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Of Mice and Academics: Examining the Effect of Openness on Innovation

Author

Listed:
  • Philippe Aghion

    (CDF - Collège de France - CdF - Collège de France, PJSE - Paris Jourdan Sciences Economiques - UP1 - Université Panthéon-Sorbonne - ENS Paris - École normale supérieure - Paris - INRA - Institut National de la Recherche Agronomique - EHESS - École des hautes études en sciences sociales - ENPC - École des Ponts ParisTech - CNRS - Centre National de la Recherche Scientifique, PSE - Paris School of Economics, Department of Economics, Harvard University)

  • Mathias Dewatripont

    (ULB - Université Libre de Bruxelles [Bruxelles])

  • Julian Kolev

    (Department of Economics, Harvard University)

  • Fiona Murray

    (MIT - Massachusetts Institute of Technology)

  • Scott Stern

    (MIT - Massachusetts Institute of Technology)

Abstract

This paper argues that openness, by lowering costs to access existing research, can enhance both early and late stage innovation through greater exploration of novel research directions. We examine a natural experiment in openness: late-1990s NIH agreements that reduced academics' access costs regarding certain genetically engineered mice. Implementing difference-in-differences estimators, we find that increased openness encourages entry by new researchers and exploration of more diverse research paths, and does not reduce the creation of new genetically engineered mice. Our findings highlight a neglected cost of strong intellectual property restrictions: lower levels of exploration leading to reduced diversity of research output.

Suggested Citation

  • Philippe Aghion & Mathias Dewatripont & Julian Kolev & Fiona Murray & Scott Stern, 2016. "Of Mice and Academics: Examining the Effect of Openness on Innovation," Post-Print halshs-01496928, HAL.
  • Handle: RePEc:hal:journl:halshs-01496928
    DOI: 10.1257/pol.20140062
    Note: View the original document on HAL open archive server: https://halshs.archives-ouvertes.fr/halshs-01496928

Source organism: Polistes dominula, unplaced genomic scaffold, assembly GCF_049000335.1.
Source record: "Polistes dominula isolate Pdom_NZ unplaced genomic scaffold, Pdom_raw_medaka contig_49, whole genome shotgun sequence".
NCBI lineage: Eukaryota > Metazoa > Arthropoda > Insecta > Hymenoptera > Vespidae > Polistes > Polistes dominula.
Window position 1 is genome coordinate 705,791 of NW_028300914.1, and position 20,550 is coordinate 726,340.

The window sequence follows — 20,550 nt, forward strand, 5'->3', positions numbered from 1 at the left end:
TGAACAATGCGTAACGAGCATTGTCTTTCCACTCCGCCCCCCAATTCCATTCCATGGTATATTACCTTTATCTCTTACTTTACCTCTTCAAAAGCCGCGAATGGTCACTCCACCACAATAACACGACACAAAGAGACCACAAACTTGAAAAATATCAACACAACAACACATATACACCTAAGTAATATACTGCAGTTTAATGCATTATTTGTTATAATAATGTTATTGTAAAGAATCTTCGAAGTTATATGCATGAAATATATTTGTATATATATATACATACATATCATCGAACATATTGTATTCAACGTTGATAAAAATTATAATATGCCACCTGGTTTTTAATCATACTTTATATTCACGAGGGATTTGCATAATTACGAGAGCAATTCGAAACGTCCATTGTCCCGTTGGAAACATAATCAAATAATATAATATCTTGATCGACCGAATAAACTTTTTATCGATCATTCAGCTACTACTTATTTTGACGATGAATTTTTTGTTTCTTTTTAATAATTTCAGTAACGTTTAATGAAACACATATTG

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    References listed on IDEAS

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    Cited by:

    1. repec:wfo:wstudy:44635 is not listed on IDEAS
    2. Alexy, Oliver & Reitzig, Markus, 2013. "Private–collective innovation, competition, and firms’ counterintuitive appropriation strategies," Research Policy, Elsevier, vol. 42(4), pages 895-913.
    3. Pierre Azoulay & Joshua S. Graff Zivin & Bhaven N. Sampat, 2011. "The Diffusion of Scientific Knowledge across Time and Space: Evidence from Professional Transitions for the Superstars of Medicine," NBER Chapters,in: The Rate and Direction of Inventive Activity Revisited, pages 107-155 National Bureau of Economic Research, Inc.
    4. Dosi, Giovanni & Nelson, Richard R., 2010. "Technical Change and Industrial Dynamics as Evolutionary Processes," Handbook of the Economics of Innovation, Elsevier.
    5. Anders Broström, 2012. "Firms’ rationales for interaction with research universities and the principles for public co-funding," The Journal of Technology Transfer, Springer, vol. 37(3), pages 313-329, June.
    6. Dirk Czarnitzki & Christian Rammer & Andrew Toole, 2014. "University spin-offs and the “performance premium”," Small Business Economics, Springer, vol. 43(2), pages 309-326, August.